Weekly megathread for news/updates/discussion of Russian invasion of Ukraine - July 28
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@NoblePath asked in a previous thread. Posting here for posterity:
I'm well. The work permit I'm waiting for is still in progress, hopefully resolved within the next week or two. I don't post on Tildes anymore: just browse for aggregate links every now and again.
Russia is much the same as it was when I last commented, except now it's becoming difficult to buy Coca-Cola, local fast-food franchises can no longer sell any of the Western sugary drinks, and import replacement is going bananas.
Supplies of the original Coke are dwindling to a point where smaller stores simply have none, and in larger stores that one shelf is nearly empty every time I visit. (All other shelves, including Pepsi and Russian sodas, are well-stocked.) There's an abundance of sugar-free and "taste" Coke (Vanilla, Lemon etc.). I have a bottle in the fridge, which I intend to open whenever the work permit gets issued. "Taste of the West" and whatnot.
(Conversation I'd overheard about a month ago, in a hypermarket: mother and her young – 9 years old or thereabouts – daughter. The daughter looks at the nearly-empty Coke shelf, turns to her mom and says: "Mom, our Cola is running out!". Mom, in a typical permanently-tired-of-everything Russian-mom voice, tells her to get a Russian import-replacement cola drink. "And is it the same as our Cola?", asks the girl. "Yes, yes, it's the same", responds the mother. NARRATOR: It very much wasn't.)
The soda difficulties with fast-food chains here probably amount to complete and utter inability to acquire the syrups. You can still buy it from third parties on Craigslist-like platforms in Russia, but I imagine it's unsustainable for large food chains like Burger King and KFC. Transition to local-drink syrups has only happened within the last few weeks. I imagine this alone would reduce the amount of customers for the franchisees: people will see it as the franchise failing in quality.
Import replacement is not a solution for Russia, with its regularly-poor food-production sector. These recent soda brands in particular aren't awful – and will be one of the very few options if you're, say, a child with little pocket cash – but the Western options are just better. This extends to many other recreation foods. (Sustainance food has always been okay.)
I had the pleasure of trying a pack of St. Michel cookies, produced in France and imported here probably well before the war. (Not unpopular, just not a hot product to begin with, for reasons of pricing.) The local pack costs something like 5 USD (using the current propped-up RUB rate), while in Paris it goes for slightly over 2.40 EUR. The quality of these was simply incomparable: the texture was smoother, the taste was richer, the size was bigger, and the whole thing didn't even fall apart inside the packaging. I quipped to my Polish friend that day: "I get now why Western Europe has such high quality of life. If I were to get to eat cookies like that on the [relative] cheap, I'd feel much happier too".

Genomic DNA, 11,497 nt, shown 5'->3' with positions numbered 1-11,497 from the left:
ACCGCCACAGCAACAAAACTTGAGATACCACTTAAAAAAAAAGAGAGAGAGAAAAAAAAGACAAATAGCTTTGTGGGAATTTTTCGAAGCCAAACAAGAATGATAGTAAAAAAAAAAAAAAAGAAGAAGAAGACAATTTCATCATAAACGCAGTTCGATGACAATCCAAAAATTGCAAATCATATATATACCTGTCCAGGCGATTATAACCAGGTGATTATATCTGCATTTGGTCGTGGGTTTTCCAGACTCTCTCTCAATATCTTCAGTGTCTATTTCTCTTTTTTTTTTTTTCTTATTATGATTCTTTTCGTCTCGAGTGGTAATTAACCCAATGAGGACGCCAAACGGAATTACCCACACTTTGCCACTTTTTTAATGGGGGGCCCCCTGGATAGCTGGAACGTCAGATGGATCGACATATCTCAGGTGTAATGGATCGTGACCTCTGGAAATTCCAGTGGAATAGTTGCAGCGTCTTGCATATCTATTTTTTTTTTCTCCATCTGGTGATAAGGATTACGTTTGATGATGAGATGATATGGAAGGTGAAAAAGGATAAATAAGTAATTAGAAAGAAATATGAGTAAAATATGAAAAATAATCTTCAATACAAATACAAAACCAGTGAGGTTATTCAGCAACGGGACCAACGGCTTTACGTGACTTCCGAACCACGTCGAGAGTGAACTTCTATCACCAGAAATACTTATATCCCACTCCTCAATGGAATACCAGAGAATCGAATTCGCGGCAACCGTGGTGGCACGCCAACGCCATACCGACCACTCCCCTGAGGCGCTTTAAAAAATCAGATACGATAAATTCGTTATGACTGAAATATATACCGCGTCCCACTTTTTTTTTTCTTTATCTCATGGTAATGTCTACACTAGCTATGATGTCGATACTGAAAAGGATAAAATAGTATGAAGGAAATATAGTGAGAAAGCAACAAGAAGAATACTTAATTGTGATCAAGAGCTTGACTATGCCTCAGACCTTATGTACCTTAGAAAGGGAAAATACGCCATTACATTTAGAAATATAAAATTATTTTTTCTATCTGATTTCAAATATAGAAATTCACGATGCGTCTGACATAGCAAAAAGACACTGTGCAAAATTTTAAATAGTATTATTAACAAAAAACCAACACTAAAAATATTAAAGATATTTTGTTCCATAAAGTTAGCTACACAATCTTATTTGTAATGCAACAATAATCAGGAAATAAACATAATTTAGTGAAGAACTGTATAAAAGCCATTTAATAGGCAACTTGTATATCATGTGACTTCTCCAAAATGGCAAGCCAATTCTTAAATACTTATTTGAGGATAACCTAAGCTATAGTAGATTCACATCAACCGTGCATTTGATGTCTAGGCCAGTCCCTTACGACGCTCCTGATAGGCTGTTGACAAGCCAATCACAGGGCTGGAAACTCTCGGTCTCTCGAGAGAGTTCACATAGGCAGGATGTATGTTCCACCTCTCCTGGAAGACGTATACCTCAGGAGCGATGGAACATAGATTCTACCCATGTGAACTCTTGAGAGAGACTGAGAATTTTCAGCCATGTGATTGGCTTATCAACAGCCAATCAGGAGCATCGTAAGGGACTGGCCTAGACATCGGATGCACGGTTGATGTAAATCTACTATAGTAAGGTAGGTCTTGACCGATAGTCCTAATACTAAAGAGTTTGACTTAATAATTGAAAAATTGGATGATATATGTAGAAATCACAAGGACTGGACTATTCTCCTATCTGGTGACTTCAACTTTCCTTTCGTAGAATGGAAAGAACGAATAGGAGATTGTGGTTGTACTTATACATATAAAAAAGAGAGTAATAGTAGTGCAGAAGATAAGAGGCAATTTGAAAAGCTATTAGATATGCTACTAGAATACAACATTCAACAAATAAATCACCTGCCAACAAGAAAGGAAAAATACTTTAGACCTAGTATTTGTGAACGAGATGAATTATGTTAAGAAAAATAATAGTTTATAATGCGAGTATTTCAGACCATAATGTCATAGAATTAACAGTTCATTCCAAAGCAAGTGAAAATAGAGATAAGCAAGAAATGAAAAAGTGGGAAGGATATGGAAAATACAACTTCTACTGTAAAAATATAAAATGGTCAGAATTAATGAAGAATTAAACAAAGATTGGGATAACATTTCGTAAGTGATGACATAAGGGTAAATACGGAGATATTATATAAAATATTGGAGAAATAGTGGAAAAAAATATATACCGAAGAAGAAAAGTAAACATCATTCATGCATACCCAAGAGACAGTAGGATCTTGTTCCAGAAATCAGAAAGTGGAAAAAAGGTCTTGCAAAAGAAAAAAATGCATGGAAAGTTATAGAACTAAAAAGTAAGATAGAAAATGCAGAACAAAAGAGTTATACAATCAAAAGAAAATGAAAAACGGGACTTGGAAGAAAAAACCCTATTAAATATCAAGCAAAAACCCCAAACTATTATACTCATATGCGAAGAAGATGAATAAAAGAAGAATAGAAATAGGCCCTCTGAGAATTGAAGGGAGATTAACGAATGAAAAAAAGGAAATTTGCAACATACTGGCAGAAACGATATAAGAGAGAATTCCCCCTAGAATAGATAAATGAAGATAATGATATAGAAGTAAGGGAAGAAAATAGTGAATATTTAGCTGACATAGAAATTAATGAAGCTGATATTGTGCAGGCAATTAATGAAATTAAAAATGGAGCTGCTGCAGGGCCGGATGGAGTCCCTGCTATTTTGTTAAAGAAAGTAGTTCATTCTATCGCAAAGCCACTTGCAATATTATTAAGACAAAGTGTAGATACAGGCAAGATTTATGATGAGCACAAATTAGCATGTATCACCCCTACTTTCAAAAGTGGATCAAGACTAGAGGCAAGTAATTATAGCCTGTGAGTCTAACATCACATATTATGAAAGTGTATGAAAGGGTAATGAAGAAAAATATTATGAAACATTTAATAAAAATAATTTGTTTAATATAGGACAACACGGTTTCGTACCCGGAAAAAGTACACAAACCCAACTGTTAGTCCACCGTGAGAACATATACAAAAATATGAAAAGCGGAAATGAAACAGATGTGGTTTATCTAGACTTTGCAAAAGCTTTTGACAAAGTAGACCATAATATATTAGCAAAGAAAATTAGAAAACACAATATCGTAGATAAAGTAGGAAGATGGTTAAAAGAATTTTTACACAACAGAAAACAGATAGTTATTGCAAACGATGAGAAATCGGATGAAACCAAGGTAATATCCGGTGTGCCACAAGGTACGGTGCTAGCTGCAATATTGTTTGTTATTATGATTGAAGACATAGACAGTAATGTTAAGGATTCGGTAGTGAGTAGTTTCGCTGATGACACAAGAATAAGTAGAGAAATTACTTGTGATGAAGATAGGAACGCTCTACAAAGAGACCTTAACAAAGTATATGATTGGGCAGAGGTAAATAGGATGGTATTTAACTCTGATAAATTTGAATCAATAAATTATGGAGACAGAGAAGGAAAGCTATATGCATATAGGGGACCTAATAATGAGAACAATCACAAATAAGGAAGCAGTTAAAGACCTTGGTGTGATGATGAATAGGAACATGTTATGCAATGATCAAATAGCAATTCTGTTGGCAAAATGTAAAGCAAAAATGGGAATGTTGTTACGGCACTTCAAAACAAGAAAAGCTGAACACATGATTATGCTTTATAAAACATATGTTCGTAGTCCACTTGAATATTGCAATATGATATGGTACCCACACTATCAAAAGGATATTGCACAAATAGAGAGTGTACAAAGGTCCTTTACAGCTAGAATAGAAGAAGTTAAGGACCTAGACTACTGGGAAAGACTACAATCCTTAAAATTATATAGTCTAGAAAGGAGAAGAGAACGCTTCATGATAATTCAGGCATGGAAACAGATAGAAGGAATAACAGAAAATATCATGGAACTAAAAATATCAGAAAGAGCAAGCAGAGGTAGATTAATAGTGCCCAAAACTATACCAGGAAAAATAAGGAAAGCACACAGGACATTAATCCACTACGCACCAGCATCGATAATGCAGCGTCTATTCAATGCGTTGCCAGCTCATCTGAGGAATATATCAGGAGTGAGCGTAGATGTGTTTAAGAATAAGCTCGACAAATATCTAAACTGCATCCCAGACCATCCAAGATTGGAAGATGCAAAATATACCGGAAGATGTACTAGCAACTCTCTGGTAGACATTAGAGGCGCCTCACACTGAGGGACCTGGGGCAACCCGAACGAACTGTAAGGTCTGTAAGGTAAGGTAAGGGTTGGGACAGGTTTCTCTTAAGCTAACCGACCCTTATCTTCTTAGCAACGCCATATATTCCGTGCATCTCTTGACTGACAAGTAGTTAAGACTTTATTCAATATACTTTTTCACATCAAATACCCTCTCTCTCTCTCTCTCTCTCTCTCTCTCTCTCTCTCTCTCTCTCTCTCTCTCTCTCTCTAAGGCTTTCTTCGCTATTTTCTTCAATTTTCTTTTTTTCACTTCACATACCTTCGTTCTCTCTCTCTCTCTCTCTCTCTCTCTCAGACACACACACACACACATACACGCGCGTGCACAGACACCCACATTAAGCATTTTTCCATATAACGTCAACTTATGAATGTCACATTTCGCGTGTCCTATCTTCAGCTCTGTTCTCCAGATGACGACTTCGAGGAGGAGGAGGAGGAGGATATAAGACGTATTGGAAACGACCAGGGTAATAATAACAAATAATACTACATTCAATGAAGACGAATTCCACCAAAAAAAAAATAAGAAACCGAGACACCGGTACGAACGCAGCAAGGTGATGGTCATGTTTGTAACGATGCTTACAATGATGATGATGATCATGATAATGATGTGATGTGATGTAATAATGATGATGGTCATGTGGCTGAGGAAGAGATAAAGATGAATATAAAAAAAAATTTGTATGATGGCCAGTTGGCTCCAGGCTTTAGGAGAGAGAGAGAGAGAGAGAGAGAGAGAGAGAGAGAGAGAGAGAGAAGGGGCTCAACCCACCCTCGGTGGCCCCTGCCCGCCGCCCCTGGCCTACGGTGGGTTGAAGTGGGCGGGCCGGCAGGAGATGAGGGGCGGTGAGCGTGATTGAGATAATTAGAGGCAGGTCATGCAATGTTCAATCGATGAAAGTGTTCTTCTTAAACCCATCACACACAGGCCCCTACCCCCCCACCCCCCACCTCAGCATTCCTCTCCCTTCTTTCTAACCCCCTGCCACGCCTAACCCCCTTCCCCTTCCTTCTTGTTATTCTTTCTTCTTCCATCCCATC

Some media spin the everyday "normalcy" in Russia as people not caring about what's happening. Take a walk outside, though, and you'll hear people discussing war or some aspect of it now and again. These are people who are scared but aware how far away are they from a position of leverage against a power-hungry lunatic. You can blame this weakness against the ruling apparatus on self-victimization, and you'll have a point. It's a historical trauma Russians will have to overcome eventually.
The state-controlled media in Russia have used this sense of "always someone else's fault" effectively, to subdue the population, to render people complacent, though not obedient. Campaigns to recruit mercenaries within Russia have to promise astronomical wages to the would-be soldiers – money that could clearly have been put into better health care or education before the war – to even have a chance to lure them in. (The unspoken promise of looted stuff, including fuckin' dildoes, add an allure of its own.) The government's trying really hard not to have to resort to general mobilization because that would tank the madman's inflated approval score very quickly. (Just google
fire recruitment center russiaif you need any proof.)
Anyway, I talk too much.
Huh. I wouldn't have guessed that flavored sugar water would be the thing people miss? And one brand of it at that? Whatever works, I suppose.
The equation is very simple:
You have a thing that symbolizes a Western kind of prosperity. It means maybe Russia has made it to the big leagues.
Most of the things Russia makes to "compete" are objectively crap by comparison. They're an option if you can't do better.
Suddenly, that symbol of prosperity is taken away from you. All you're left with is the crap that has no prospect of improving.
It's that simple.
No matter how you feel about these people, your dismissal of sodas and brands does nothing to alleviate their concern of being stuck inside a time machine that goes into steadily the past.
Ukrainian President Volodymyr Zelensky announces mandatory evacuation from Donetsk region
Russian Offensive Campaign Assessment, July 30
Graham, Blumenthal call to designate Russia state sponsor of terrorism: ‘Putin is sitting on top of a state terrorist apparatus’ (The Hill)
For 1st time since Russia's invasion, Ukrainian grain ship leaves port of Odesa (AP via CBC)